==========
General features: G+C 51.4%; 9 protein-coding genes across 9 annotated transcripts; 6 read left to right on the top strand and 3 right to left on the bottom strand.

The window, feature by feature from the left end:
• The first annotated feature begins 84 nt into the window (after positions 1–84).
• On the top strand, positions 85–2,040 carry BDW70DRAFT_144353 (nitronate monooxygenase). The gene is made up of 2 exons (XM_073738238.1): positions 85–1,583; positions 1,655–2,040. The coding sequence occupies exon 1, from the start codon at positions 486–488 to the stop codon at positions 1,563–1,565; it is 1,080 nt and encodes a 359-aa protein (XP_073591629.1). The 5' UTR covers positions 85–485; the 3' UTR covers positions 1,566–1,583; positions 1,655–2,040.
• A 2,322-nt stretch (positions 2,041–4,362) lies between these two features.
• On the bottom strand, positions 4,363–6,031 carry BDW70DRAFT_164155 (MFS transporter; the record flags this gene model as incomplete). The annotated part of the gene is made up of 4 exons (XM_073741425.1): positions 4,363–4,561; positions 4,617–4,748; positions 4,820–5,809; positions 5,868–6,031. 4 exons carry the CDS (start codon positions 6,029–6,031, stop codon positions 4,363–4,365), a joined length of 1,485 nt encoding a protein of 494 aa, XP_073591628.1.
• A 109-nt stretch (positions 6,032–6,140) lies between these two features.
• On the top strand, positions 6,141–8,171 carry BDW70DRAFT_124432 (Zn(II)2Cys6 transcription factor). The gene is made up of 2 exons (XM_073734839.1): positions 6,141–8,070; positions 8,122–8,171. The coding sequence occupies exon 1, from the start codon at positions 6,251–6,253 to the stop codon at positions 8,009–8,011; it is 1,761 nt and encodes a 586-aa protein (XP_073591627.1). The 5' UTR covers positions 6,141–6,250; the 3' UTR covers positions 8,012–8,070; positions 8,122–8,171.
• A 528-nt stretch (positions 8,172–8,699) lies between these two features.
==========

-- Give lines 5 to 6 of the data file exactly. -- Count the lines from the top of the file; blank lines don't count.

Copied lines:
• A 2,322-nt stretch (positions 2,041–4,362) lies between these two features.
• On the bottom strand, positions 4,363–6,031 carry BDW70DRAFT_164155 (MFS transporter; the record flags this gene model as incomplete). The annotated part of the gene is made up of 4 exons (XM_073741425.1): positions 4,363–4,561; positions 4,617–4,748; positions 4,820–5,809; positions 5,868–6,031. 4 exons carry the CDS (start codon positions 6,029–6,031, stop codon positions 4,363–4,365), a joined length of 1,485 nt encoding a protein of 494 aa, XP_073591628.1.